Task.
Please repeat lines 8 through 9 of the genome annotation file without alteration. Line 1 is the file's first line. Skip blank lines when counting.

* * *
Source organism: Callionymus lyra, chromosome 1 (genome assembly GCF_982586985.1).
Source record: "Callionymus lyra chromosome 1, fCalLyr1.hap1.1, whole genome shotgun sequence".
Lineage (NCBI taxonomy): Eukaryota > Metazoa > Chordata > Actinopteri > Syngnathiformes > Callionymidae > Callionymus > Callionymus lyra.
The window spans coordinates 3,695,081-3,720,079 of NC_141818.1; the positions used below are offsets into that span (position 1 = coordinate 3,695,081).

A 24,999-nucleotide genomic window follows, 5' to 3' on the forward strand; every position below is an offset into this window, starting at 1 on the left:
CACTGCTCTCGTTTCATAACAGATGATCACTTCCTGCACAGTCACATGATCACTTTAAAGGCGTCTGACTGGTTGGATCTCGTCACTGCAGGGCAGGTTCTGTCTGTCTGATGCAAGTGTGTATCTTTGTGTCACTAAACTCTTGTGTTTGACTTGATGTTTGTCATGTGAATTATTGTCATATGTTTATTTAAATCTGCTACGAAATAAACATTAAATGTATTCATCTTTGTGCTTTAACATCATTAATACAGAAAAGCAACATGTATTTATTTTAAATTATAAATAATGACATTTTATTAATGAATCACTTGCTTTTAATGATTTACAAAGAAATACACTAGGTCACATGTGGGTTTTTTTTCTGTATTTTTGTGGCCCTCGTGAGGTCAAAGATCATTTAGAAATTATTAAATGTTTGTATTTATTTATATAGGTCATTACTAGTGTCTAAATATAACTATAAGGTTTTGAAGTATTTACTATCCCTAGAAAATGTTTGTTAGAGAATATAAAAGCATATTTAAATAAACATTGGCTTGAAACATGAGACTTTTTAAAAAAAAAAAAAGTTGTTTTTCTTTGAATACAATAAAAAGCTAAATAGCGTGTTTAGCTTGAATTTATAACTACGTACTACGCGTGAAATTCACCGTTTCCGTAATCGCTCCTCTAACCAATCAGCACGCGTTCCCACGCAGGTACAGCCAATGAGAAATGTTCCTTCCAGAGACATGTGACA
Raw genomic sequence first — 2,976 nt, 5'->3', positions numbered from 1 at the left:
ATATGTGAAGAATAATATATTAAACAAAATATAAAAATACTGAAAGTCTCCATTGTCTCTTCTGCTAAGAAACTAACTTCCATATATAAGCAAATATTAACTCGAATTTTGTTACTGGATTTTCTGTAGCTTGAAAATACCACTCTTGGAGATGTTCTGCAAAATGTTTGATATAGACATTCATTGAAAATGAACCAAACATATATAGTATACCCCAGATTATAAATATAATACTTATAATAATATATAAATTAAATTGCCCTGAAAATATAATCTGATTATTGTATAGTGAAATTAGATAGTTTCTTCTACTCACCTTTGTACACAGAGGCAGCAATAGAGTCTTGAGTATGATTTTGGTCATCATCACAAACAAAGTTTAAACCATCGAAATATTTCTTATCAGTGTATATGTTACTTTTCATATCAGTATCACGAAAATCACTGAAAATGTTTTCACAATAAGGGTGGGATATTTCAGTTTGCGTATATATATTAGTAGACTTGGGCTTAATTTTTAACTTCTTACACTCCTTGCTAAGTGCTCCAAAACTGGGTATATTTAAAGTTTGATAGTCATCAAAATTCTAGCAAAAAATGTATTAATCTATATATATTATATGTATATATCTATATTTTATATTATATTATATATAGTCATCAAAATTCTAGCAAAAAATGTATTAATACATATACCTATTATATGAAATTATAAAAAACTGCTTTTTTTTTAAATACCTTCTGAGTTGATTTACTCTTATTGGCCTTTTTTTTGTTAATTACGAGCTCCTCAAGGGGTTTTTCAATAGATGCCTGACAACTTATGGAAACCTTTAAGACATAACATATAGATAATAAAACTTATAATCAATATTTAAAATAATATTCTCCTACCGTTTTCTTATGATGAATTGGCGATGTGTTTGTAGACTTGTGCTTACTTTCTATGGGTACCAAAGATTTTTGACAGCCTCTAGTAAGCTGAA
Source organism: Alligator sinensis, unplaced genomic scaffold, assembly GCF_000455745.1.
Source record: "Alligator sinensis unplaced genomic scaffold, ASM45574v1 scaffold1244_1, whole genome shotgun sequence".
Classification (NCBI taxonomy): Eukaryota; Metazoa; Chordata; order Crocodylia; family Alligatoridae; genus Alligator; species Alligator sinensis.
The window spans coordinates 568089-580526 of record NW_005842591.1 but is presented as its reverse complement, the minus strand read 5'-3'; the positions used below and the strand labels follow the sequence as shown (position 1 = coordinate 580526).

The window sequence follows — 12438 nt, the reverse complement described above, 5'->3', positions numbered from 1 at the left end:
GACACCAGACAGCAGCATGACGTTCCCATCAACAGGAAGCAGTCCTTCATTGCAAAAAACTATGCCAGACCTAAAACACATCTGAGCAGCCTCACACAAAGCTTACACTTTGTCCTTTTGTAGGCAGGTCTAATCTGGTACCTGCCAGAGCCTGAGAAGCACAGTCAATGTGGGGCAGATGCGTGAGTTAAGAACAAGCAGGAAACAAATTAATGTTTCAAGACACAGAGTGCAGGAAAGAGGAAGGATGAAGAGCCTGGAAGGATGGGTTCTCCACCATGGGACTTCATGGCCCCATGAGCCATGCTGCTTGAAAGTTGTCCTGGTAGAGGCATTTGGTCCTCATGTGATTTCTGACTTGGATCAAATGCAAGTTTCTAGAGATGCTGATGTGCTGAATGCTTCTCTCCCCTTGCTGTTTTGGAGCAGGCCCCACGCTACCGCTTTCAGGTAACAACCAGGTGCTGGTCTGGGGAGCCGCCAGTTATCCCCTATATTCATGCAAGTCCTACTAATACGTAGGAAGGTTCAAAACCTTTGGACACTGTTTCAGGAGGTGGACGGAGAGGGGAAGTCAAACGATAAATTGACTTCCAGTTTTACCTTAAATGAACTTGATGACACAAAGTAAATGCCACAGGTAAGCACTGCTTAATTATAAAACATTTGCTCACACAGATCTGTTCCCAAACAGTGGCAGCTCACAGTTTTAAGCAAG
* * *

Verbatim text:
ATATGTGAAGAATAATATATTAAACAAAATATAAAAATACTGAAAGTCTCCATTGTCTCTTCTGCTAAGAAACTAACTTCCATATATAAGCAAATATTAACTCGAATTTTGTTACTGGATTTTCTGTAGCTTGAAAATACCACTCTTGGAGATGTTCTGCAAAATGTTTGATATAGACATTCATTGAAAATGAACCAAACATATATAGTATACCCCAGATTATAAATATAATACTTATAATAATATATAAATTAAATTGCCCTGAAAATATAATCTGATTATTGTATAGTGAAATTAGATAGTTTCTTCTACTCACCTTTGTACACAGAGGCAGCAATAGAGTCTTGAGTATGATTTTGGTCATCATCACAAACAAAGTTTAAACCATCGAAATATTTCTTATCAGTGTATATGTTACTTTTCATATCAGTATCACGAAAATCACTGAAAATGTTTTCACAATAAGGGTGGGATATTTCAGTTTGCGTATATATATTAGTAGACTTGGGCTTAATTTTTAACTTCTTACACTCCTTGCTAAGTGCTCCAAAACTGGGTATATTTAAAGTTTGATAGTCATCAAAATTCTAGCAAAAAATGTATTAATCTATATATATTATATGTATATATCTATATTTTATATTATATTATATATAGTCATCAAAATTCTAGCAAAAAATGTATTAATACATATACCTATTATATGAAATTATAAAAAACTGCTTTTTTTTTAAATACCTTCTGAGTTGATTTACTCTTATTGGCCTTTTTTTTGTTAATTACGAGCTCCTCAAGGGGTTTTTCAATAGATGCCTGACAACTTATGGAAACCTTTAAGACATAACATATAGATAATAAAACTTATAATCAATATTTAAAATAATATTCTCCTACCGTTTTCTTATGATGAATTGGCGATGTGTTTGTAGACTTGTGCTTACTTTCTATGGGTACCAAAGATTTTTGACAGCCTCTAGTAAGCTGAA
Source organism: Alligator sinensis, unplaced genomic scaffold, assembly GCF_000455745.1.